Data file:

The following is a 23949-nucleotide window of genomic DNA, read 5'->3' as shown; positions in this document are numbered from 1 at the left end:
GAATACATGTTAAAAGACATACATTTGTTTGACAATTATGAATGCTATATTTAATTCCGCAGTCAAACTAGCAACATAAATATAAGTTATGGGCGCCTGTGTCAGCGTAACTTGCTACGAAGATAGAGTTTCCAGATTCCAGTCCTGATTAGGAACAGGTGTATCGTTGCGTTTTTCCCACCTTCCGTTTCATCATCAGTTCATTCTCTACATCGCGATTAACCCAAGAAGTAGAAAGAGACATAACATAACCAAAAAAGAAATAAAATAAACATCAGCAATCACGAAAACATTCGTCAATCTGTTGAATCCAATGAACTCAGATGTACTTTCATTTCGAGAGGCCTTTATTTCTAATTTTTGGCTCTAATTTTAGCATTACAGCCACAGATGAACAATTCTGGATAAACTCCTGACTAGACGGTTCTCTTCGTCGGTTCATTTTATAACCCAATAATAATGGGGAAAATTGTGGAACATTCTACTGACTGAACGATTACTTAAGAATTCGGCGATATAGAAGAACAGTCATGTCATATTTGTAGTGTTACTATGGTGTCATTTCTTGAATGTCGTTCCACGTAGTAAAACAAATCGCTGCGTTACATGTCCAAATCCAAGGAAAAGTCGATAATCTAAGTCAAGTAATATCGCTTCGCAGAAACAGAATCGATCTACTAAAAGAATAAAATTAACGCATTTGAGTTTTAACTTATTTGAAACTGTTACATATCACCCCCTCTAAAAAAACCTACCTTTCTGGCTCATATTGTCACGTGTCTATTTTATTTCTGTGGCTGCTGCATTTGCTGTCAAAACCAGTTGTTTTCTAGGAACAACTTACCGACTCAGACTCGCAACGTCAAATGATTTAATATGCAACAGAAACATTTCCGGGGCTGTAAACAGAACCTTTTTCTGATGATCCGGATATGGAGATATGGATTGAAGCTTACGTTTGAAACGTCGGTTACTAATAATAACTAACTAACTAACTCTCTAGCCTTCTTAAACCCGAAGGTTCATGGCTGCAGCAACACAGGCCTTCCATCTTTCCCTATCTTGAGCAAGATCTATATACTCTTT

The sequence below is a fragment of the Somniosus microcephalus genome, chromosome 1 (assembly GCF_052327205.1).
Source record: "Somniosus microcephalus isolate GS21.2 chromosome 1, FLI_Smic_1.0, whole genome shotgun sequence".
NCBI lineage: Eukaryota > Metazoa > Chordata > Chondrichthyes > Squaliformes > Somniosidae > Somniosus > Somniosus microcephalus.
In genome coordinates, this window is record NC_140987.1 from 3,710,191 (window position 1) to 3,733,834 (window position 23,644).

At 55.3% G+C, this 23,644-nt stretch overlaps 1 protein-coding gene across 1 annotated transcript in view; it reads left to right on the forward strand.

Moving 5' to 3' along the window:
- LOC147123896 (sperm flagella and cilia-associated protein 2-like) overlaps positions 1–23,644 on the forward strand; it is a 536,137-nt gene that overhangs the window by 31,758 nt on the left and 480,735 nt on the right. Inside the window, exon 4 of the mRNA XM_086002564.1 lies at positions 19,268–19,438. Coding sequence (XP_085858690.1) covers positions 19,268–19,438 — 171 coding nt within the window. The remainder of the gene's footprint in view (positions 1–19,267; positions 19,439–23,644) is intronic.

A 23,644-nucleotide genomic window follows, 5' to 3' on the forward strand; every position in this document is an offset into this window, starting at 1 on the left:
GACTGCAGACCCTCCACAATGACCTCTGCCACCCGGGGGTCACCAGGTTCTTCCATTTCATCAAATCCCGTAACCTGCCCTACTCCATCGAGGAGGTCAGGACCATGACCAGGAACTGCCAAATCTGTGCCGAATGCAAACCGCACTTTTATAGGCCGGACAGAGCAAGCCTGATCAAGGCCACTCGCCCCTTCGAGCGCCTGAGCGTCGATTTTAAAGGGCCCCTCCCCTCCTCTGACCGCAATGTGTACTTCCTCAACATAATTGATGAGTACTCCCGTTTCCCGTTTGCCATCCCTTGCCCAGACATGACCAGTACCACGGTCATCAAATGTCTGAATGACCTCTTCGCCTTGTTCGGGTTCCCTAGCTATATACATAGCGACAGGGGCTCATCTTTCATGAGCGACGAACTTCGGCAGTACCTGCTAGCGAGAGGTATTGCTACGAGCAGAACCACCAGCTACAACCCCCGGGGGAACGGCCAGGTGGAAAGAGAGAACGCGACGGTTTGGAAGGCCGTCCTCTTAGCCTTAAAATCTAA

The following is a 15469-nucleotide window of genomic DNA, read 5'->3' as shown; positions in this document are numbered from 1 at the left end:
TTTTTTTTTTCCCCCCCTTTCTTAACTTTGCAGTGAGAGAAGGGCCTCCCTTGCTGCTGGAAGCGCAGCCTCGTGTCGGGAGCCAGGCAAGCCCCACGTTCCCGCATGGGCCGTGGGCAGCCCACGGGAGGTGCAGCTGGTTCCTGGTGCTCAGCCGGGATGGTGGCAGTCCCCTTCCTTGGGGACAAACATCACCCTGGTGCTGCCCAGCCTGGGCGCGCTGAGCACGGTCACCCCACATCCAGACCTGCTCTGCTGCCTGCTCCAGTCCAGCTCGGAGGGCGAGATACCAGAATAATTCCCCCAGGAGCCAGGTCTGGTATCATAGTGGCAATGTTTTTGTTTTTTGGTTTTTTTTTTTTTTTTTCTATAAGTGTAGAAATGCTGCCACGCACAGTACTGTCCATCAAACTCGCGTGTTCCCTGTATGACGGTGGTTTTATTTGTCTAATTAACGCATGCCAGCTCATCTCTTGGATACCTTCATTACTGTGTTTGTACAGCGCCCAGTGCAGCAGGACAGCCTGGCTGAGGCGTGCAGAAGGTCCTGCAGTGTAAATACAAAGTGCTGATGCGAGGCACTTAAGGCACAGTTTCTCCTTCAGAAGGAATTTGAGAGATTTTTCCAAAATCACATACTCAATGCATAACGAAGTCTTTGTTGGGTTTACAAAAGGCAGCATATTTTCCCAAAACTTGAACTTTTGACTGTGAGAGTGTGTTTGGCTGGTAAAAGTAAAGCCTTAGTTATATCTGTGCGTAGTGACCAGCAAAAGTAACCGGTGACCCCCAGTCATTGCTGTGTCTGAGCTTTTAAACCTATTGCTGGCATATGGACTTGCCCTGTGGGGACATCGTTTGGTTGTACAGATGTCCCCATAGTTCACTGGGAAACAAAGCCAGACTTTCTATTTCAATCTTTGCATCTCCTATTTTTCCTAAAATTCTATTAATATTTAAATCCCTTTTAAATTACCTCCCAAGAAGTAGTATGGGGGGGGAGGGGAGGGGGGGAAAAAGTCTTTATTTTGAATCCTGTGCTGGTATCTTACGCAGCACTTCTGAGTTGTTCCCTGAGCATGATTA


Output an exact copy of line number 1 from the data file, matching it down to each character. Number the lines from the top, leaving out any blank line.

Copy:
The following is a 23949-nucleotide window of genomic DNA, read 5'->3' as shown; positions in this document are numbered from 1 at the left end: